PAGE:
Reviews and bookish conversation with author Samantha Wilcoxson.
If I am lost, you will find me in medieval England.
You can also find me - and my books - on my blog.
I need to stop being such a sucker for anything with illumination on the cover. (Note to self: this seems effective. Consider illumination as theme for next set of book covers.)
This is more of a parody of a medieval mystery with not a singe devout soul to be found in the entire monastery. I'll admit that at first I found some of the irreverent, and often anachronistic, humor entertaining, but I'm struggling with getting through an entire book of it.
For example, I liked these passages:
Old St Peter and Paul in Bailgate had been visited as a ruin for so long that many suspected it had been built as a ruin in the first place, simply to attract visitors. The new church, however - new because it had only been there for a couple of hundred years - had been doing its best to fall down ever since it had been put up.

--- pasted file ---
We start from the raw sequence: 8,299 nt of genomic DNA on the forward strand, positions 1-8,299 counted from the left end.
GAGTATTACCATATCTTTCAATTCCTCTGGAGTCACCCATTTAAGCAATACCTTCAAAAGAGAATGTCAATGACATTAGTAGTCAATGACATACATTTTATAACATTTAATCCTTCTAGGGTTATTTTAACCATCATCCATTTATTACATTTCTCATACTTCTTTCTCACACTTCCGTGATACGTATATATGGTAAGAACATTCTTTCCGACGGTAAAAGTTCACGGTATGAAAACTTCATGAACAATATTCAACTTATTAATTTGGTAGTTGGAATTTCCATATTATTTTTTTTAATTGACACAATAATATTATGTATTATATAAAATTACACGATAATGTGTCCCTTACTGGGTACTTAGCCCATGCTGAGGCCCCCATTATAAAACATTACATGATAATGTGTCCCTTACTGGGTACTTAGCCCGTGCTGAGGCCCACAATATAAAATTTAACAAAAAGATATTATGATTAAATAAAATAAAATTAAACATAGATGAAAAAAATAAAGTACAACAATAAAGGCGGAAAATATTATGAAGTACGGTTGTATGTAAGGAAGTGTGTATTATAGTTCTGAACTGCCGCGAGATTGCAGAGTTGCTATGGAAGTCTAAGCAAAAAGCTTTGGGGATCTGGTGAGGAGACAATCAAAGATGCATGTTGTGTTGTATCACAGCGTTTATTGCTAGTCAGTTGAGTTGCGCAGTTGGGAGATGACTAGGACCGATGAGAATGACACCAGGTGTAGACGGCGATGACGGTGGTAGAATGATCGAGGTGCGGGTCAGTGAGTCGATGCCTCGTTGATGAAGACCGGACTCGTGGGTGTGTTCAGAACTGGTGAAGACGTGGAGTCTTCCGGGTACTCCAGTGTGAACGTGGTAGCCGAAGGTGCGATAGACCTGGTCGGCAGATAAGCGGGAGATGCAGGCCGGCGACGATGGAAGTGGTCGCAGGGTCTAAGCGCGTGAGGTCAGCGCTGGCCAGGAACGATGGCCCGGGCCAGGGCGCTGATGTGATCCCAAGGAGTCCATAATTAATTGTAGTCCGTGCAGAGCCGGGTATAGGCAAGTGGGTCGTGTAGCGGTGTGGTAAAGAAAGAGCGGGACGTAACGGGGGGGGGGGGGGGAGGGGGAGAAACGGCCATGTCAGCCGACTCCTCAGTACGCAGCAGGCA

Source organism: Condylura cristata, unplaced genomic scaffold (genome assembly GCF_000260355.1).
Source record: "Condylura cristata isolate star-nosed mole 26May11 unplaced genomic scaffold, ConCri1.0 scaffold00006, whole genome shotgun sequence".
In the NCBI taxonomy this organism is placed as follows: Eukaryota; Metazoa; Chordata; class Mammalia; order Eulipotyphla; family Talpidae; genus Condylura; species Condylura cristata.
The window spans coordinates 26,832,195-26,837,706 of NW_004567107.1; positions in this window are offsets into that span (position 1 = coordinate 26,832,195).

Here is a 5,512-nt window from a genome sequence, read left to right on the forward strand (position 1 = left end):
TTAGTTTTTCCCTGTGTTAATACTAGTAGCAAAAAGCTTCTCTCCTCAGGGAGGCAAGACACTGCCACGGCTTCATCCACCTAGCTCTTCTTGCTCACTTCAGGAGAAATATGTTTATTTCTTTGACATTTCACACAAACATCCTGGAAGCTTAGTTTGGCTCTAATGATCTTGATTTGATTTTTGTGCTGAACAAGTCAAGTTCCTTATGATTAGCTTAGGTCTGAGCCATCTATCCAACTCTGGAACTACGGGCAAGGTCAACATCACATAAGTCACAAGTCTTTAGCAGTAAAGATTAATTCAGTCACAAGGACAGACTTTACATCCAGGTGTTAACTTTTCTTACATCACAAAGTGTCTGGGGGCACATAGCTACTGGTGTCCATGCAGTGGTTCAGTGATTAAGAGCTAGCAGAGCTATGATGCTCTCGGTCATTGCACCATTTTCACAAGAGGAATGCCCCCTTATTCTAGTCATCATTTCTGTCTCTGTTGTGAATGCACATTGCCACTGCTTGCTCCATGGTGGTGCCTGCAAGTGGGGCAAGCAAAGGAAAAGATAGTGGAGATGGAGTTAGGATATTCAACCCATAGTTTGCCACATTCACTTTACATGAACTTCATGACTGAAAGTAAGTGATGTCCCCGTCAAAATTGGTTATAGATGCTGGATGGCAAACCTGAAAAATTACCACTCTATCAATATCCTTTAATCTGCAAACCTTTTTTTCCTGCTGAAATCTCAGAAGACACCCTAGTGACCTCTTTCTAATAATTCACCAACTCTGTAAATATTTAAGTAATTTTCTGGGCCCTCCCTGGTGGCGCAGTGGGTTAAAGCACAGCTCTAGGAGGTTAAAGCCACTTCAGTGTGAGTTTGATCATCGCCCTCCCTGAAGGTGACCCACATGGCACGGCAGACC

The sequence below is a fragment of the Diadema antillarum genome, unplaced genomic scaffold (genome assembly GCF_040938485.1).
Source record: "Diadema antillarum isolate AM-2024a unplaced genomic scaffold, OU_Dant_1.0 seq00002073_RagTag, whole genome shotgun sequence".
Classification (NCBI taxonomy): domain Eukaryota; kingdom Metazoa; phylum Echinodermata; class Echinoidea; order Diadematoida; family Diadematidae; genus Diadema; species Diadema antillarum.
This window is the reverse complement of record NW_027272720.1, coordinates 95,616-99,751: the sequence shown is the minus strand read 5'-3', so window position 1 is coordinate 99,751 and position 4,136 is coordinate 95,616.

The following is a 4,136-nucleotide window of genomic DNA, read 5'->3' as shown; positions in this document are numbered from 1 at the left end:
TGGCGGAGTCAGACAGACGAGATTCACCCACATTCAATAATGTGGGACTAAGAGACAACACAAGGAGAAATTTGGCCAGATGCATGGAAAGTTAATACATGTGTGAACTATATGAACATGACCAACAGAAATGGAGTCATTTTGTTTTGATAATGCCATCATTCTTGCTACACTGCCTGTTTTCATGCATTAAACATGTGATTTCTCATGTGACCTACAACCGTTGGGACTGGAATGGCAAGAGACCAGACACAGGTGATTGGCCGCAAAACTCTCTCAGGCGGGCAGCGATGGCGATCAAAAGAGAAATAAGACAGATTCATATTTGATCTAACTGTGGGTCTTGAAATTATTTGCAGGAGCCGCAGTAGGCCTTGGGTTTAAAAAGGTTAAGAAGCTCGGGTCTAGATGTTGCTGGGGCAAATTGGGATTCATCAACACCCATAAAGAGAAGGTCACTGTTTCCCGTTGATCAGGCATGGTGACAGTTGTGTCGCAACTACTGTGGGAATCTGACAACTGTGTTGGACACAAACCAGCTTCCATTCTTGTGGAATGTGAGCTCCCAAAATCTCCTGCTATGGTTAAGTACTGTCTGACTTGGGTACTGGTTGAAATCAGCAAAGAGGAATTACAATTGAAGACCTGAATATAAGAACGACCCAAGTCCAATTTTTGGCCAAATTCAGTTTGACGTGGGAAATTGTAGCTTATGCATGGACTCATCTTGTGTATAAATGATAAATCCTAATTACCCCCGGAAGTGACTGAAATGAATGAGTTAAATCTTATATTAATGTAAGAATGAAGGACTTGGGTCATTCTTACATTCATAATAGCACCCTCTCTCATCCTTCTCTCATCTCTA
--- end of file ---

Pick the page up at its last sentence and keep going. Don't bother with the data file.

At one point the thoroughfare of Ermine Street disappeared completely. All of the stone had been removed and there was nothing left but a large pit, full of disturbingly green, deep-looking water. A fairly substantial dwelling stood off to the right just here, down a track of its own. The track was very well maintained and, upon close examination, the dwelling looked rather like a Roman road, only stacked up with windows in it.
Unfortunately, the portrayal of all monks as thoroughly evil or too stupid to achieve even that status is wearying. The murder investigation, such as it is, does not hold much promise, and unless Brother Hermitage pulls a Columbo style twist, he's not solving anything....at least not on purpose.
I'll finish this when I need a light read, but for now I cannot bear one more 'Cheerio' said in 1066.